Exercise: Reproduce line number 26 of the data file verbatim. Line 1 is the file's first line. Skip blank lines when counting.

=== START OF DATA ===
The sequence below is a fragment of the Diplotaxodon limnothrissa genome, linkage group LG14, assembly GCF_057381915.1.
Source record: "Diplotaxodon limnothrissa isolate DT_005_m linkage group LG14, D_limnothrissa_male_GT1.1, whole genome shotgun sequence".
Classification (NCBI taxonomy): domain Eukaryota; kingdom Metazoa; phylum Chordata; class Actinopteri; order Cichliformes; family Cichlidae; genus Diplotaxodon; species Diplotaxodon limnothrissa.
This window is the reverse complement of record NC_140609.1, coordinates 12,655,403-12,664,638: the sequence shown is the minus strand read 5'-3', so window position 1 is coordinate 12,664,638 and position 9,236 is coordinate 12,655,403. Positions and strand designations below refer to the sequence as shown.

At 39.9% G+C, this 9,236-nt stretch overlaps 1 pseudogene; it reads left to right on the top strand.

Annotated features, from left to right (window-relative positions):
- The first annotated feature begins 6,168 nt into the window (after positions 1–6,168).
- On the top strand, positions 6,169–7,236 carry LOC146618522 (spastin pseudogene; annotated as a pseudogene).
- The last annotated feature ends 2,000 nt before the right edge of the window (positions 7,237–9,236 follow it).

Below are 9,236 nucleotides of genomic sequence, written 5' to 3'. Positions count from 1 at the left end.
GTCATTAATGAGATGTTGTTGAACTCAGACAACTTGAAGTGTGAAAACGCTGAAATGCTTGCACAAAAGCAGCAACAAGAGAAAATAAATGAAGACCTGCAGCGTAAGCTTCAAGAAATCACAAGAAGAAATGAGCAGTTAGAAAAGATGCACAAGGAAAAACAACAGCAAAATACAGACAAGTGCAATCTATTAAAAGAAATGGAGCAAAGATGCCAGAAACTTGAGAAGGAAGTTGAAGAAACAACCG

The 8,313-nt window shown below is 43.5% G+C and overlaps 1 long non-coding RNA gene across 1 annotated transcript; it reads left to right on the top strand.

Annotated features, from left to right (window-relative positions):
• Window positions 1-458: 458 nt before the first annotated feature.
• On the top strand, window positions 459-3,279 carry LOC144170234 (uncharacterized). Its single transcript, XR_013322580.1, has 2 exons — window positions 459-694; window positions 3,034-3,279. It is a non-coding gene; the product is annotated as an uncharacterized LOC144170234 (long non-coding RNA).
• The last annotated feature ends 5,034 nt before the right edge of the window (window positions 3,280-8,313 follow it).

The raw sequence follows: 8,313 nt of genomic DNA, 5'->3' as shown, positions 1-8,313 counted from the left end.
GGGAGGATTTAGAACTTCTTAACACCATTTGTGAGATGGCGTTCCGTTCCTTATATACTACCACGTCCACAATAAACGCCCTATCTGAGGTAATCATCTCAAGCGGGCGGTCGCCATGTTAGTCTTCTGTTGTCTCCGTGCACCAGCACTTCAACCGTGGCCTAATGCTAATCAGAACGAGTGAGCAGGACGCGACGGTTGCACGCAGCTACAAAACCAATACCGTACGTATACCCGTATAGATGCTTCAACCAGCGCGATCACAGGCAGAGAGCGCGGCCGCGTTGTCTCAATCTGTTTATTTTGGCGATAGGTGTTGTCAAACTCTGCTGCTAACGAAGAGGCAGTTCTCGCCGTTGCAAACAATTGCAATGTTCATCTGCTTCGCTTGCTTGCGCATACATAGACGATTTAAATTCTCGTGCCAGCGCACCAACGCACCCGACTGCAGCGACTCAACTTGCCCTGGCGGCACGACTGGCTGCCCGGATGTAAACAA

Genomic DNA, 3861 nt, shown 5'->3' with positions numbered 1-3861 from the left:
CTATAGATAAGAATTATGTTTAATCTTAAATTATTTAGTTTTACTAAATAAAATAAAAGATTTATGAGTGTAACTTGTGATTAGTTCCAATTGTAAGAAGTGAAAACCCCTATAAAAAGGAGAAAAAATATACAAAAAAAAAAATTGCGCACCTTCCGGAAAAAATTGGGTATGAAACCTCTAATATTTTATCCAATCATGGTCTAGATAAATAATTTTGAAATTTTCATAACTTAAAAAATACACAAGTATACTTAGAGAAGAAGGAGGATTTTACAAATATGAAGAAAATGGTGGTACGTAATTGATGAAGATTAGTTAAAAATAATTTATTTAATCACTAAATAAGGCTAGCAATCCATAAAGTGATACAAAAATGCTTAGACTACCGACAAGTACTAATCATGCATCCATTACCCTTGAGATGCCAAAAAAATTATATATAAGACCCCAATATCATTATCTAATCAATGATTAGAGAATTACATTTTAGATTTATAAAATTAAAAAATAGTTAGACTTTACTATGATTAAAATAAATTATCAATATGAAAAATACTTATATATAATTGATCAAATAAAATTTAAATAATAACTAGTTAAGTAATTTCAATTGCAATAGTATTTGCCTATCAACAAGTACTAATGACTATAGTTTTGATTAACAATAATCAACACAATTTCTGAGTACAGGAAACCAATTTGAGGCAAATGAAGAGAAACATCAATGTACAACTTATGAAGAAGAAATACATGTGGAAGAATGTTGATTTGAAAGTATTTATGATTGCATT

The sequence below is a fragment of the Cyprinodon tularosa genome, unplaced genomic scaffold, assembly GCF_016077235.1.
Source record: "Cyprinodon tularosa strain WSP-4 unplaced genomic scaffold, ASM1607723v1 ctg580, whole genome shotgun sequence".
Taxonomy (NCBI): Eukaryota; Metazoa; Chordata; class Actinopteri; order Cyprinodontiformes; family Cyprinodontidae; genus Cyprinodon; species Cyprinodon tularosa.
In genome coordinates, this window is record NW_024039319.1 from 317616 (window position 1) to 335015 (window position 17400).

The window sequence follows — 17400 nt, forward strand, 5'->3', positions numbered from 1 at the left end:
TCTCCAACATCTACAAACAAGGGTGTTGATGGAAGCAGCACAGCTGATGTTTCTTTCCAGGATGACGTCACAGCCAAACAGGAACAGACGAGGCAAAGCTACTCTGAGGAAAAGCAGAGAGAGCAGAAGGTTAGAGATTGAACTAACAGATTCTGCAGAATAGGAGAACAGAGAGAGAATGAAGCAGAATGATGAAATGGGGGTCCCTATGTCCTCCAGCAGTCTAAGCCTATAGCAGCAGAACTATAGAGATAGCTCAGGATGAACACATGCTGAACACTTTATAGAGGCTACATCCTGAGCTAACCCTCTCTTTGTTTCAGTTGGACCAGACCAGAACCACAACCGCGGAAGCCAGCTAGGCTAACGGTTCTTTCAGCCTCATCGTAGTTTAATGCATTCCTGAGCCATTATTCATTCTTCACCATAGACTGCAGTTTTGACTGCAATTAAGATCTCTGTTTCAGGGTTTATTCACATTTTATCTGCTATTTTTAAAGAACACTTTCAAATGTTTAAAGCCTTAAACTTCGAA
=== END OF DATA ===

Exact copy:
TCTCCAACATCTACAAACAAGGGTGTTGATGGAAGCAGCACAGCTGATGTTTCTTTCCAGGATGACGTCACAGCCAAACAGGAACAGACGAGGCAAAGCTACTCTGAGGAAAAGCAGAGAGAGCAGAAGGTTAGAGATTGAACTAACAGATTCTGCAGAATAGGAGAACAGAGAGAGAATGAAGCAGAATGATGAAATGGGGGTCCCTATGTCCTCCAGCAGTCTAAGCCTATAGCAGCAGAACTATAGAGATAGCTCAGGATGAACACATGCTGAACACTTTATAGAGGCTACATCCTGAGCTAACCCTCTCTTTGTTTCAGTTGGACCAGACCAGAACCACAACCGCGGAAGCCAGCTAGGCTAACGGTTCTTTCAGCCTCATCGTAGTTTAATGCATTCCTGAGCCATTATTCATTCTTCACCATAGACTGCAGTTTTGACTGCAATTAAGATCTCTGTTTCAGGGTTTATTCACATTTTATCTGCTATTTTTAAAGAACACTTTCAAATGTTTAAAGCCTTAAACTTCGAA